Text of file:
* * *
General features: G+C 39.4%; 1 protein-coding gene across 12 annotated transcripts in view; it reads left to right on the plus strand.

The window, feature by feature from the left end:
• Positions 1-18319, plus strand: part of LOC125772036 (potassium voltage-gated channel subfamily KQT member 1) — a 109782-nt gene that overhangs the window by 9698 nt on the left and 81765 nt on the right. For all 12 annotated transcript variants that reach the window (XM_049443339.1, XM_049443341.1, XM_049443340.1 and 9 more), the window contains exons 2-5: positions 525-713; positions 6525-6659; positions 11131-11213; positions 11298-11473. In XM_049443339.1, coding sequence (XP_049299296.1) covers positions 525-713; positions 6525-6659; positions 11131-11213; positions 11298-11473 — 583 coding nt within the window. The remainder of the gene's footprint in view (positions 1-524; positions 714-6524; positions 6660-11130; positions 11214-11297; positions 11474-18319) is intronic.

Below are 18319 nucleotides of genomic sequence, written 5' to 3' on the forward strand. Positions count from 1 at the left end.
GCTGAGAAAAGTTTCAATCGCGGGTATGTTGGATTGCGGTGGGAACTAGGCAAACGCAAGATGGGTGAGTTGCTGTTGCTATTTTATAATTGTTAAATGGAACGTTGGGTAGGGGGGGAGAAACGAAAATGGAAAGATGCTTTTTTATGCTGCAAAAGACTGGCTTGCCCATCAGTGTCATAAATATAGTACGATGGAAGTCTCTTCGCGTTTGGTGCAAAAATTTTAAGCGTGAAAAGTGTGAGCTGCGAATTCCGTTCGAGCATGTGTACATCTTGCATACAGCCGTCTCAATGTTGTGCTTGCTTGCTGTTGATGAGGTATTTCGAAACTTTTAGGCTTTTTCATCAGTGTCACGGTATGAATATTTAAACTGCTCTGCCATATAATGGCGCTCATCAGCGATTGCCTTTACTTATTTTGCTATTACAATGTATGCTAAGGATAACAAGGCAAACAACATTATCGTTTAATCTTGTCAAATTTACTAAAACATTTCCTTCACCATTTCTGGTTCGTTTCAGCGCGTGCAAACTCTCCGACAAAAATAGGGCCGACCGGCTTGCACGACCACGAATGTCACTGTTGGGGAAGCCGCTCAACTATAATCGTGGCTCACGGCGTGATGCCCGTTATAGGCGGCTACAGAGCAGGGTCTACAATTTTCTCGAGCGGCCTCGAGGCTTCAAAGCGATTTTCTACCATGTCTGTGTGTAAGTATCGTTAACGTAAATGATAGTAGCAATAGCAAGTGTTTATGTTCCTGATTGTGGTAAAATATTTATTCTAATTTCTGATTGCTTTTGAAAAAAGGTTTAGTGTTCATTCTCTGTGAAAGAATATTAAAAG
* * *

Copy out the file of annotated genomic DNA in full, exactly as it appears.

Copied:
General features: G+C 39.4%; 1 protein-coding gene across 12 annotated transcripts in view; it reads left to right on the plus strand.

The window, feature by feature from the left end:
• Positions 1-18319, plus strand: part of LOC125772036 (potassium voltage-gated channel subfamily KQT member 1) — a 109782-nt gene that overhangs the window by 9698 nt on the left and 81765 nt on the right. For all 12 annotated transcript variants that reach the window (XM_049443339.1, XM_049443341.1, XM_049443340.1 and 9 more), the window contains exons 2-5: positions 525-713; positions 6525-6659; positions 11131-11213; positions 11298-11473. In XM_049443339.1, coding sequence (XP_049299296.1) covers positions 525-713; positions 6525-6659; positions 11131-11213; positions 11298-11473 — 583 coding nt within the window. The remainder of the gene's footprint in view (positions 1-524; positions 714-6524; positions 6660-11130; positions 11214-11297; positions 11474-18319) is intronic.

Below are 18319 nucleotides of genomic sequence, written 5' to 3' on the forward strand. Positions count from 1 at the left end.
GCTGAGAAAAGTTTCAATCGCGGGTATGTTGGATTGCGGTGGGAACTAGGCAAACGCAAGATGGGTGAGTTGCTGTTGCTATTTTATAATTGTTAAATGGAACGTTGGGTAGGGGGGGAGAAACGAAAATGGAAAGATGCTTTTTTATGCTGCAAAAGACTGGCTTGCCCATCAGTGTCATAAATATAGTACGATGGAAGTCTCTTCGCGTTTGGTGCAAAAATTTTAAGCGTGAAAAGTGTGAGCTGCGAATTCCGTTCGAGCATGTGTACATCTTGCATACAGCCGTCTCAATGTTGTGCTTGCTTGCTGTTGATGAGGTATTTCGAAACTTTTAGGCTTTTTCATCAGTGTCACGGTATGAATATTTAAACTGCTCTGCCATATAATGGCGCTCATCAGCGATTGCCTTTACTTATTTTGCTATTACAATGTATGCTAAGGATAACAAGGCAAACAACATTATCGTTTAATCTTGTCAAATTTACTAAAACATTTCCTTCACCATTTCTGGTTCGTTTCAGCGCGTGCAAACTCTCCGACAAAAATAGGGCCGACCGGCTTGCACGACCACGAATGTCACTGTTGGGGAAGCCGCTCAACTATAATCGTGGCTCACGGCGTGATGCCCGTTATAGGCGGCTACAGAGCAGGGTCTACAATTTTCTCGAGCGGCCTCGAGGCTTCAAAGCGATTTTCTACCATGTCTGTGTGTAAGTATCGTTAACGTAAATGATAGTAGCAATAGCAAGTGTTTATGTTCCTGATTGTGGTAAAATATTTATTCTAATTTCTGATTGCTTTTGAAAAAAGGTTTAGTGTTCATTCTCTGTGAAAGAATATTAAAAG